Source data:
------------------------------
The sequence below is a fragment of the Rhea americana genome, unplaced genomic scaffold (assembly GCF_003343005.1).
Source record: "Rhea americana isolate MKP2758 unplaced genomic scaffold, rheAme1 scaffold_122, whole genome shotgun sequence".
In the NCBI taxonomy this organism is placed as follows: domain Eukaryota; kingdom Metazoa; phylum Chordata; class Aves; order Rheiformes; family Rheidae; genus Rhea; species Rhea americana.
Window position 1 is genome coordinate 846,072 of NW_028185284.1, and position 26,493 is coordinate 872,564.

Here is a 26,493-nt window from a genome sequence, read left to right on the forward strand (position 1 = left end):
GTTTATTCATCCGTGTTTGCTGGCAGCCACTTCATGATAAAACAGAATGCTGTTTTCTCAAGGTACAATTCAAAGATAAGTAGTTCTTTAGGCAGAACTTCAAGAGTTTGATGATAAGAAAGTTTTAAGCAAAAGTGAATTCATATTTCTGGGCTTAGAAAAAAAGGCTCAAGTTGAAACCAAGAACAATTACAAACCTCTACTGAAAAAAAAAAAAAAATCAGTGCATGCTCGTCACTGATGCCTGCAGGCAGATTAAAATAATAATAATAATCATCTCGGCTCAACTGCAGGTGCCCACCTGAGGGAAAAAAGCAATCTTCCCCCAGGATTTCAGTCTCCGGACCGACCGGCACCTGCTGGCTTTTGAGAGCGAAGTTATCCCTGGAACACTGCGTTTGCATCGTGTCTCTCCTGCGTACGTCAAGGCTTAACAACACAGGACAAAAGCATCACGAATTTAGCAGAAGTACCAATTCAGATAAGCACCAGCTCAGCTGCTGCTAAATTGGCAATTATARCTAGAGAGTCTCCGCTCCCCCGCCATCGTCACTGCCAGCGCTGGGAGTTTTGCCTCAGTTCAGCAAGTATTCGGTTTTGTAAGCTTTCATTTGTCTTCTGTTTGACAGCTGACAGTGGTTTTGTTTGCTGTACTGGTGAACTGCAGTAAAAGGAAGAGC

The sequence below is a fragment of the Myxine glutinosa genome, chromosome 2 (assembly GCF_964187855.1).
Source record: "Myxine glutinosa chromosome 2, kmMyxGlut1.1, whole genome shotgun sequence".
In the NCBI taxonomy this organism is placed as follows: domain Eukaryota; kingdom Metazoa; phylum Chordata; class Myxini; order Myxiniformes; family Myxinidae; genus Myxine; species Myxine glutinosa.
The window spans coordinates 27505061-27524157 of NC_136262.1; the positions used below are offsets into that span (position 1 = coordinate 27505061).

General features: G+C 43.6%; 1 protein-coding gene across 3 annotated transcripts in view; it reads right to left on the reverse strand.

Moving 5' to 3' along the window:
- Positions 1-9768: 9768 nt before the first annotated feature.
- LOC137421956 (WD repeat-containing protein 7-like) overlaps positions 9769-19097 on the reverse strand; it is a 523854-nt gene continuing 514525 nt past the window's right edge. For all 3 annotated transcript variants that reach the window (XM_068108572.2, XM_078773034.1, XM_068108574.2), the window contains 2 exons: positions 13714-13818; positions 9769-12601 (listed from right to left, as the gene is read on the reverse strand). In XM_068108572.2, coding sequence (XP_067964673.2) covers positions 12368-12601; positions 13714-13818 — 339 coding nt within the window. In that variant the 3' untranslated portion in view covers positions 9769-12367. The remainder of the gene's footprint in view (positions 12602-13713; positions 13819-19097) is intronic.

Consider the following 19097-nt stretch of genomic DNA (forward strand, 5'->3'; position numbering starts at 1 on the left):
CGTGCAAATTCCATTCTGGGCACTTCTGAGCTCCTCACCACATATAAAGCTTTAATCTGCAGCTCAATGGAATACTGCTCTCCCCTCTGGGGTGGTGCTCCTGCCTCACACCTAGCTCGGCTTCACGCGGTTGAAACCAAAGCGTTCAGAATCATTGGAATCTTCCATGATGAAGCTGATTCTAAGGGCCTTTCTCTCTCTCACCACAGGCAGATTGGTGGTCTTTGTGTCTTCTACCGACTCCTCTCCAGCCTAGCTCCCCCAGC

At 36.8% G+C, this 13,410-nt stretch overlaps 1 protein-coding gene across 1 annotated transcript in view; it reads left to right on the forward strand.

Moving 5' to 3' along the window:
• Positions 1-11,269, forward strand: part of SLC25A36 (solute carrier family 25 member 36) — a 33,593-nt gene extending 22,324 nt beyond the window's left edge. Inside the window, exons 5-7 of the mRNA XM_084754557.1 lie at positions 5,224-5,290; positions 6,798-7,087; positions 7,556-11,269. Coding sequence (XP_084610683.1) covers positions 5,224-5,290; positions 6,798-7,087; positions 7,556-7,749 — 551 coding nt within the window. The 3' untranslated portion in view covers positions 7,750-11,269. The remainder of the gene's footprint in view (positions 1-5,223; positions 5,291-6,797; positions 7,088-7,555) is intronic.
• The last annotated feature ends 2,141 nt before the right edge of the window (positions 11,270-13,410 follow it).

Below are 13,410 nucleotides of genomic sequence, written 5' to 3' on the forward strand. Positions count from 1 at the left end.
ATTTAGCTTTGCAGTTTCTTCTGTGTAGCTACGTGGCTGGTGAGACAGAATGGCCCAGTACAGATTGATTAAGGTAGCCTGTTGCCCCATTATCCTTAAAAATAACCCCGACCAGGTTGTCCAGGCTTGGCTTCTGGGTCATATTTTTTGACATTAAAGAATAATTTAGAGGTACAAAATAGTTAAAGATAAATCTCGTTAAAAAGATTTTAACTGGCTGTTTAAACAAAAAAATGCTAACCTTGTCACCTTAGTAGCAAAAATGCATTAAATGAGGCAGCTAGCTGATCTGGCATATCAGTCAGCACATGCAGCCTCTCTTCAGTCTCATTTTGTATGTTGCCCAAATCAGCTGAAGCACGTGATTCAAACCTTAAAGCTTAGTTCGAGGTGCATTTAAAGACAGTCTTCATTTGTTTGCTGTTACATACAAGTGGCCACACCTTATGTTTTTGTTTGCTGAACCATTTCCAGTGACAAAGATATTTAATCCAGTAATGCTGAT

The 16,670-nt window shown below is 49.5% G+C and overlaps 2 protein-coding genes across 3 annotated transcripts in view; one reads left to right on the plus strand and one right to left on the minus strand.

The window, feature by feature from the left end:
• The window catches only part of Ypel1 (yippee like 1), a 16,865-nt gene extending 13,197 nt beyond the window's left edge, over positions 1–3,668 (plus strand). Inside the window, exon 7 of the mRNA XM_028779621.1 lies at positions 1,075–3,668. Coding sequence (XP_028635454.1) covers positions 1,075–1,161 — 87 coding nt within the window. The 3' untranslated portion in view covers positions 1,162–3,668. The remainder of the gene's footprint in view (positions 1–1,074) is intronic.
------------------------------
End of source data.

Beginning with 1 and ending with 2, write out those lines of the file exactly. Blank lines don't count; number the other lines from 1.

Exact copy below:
The sequence below is a fragment of the Rhea americana genome, unplaced genomic scaffold (assembly GCF_003343005.1).
Source record: "Rhea americana isolate MKP2758 unplaced genomic scaffold, rheAme1 scaffold_122, whole genome shotgun sequence".